Tom Wallisch - Skier of the Year - Freeskier Magazine

Tom Wallisch - Gold Medal - Slopestyle - X Games

Nick Goepper - Silver Medal - Slopestyle - X Games

Tom Wallisch - Gold Medal - Slopestyle - Dew Tour (Killington, VT)

Nick Goepper - Bronze Medal - Slopestyle - Dew Tour (Killington, VT)

Tom Wallisch - Silver Medal - Slopestyle - Dew Tour (Snowbasin, UT)

Nick Goepper - Gold Medal - Slopestyle - Dew Tour (Snowbasin, UT)

Tom Wallisch - Gold Medal - Slopestyle - Dew Tour (Breckenridge, CO)

Nick Goepper - Silver Medal - Slopestyle - Dew Tour (Breckenridge, CO)

After a monster snow year in the U.S. with nearly-endless powder days, Marker widened the mounting platform of the whole Royal Family so that they would drive the new breed of wider skis better. Away from the steep and deep, the competition front began heating up for one of Marker’s very own, Nick Goepper. After many seasons of competing in Dew Tour and X Games, Goepper snagged a Gold Medal at X Games, in Aspen.

“My favorite memory was definitely winning my first X Games on a pair of Jester Pros.” Goepper says. “I don’t think another binding could have held up to all those massive switch dub misty twelves I did on the last jump during the event.”

Nick went on to have an incredible follow up season, winning slopestyle events across the globe.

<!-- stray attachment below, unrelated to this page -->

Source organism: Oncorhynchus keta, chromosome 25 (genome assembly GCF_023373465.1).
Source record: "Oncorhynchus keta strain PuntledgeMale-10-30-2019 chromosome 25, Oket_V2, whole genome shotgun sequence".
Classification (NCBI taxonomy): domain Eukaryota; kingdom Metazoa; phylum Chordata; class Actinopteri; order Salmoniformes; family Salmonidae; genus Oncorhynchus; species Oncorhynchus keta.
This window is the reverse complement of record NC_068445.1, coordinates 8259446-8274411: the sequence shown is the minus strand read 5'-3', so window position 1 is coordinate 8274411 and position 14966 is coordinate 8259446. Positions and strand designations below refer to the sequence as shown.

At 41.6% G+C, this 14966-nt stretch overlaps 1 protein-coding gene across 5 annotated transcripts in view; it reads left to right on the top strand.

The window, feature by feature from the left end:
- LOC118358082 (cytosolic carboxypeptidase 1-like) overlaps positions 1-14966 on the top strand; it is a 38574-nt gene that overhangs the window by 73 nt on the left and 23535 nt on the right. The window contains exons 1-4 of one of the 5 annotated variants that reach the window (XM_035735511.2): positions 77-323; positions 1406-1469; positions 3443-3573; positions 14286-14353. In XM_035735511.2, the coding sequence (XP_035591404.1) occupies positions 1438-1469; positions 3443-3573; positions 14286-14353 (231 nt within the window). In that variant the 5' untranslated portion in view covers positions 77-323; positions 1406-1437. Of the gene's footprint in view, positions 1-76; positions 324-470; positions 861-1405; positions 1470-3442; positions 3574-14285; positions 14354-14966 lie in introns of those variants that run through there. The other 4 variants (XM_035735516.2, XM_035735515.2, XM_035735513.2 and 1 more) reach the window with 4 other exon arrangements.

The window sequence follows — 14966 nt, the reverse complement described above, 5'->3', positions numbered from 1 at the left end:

Dylan Hood - Best Powder - Way of Life - Powder Awards

Nick Goepper - Gold Medal - Slopestyle - X Games

Tiril Sjåstad Christiansen - Gold Medal - Slopestyle - X Games

Russ Henshaw - Gold Medal - Slopestyle - Dew Tour

Marker introduces the Lord binding, a multinorm touring and alpine binding with interchangeable toe pieces. The Lord was a hybrid between the Jester and the Duke. There was further development on the Duke binding by adding an Extended Power Frame, giving wider skis the opportunity to be toured on. By now, Marker has a stacked team of park athletes, who all pitched-in to enhance the newly successful Jester Pros.

Dylan Hood - Best Powder - Almost Ablaze - Powder Awards

Nick Goepper - Bronze Medal - Slopestyle - Winter Olympics

Nick Goepper - Gold Medal - Slopestyle - X Games

Nick Goepper - Gold Medal - Slopestyle - Dew Tour

Alex Beaulieu-Marchand - Silver Medal - Slopestyle - Dew Tour

The Marker Team, Circa 2011. Courtesy of Marker Bindings.

As the backcountry scene began to grow, Marker did too, with the release of their first tech touring binding, the Kingpin. Its solid construction and light weight has made it a revered tech binding for backcountry skiers today.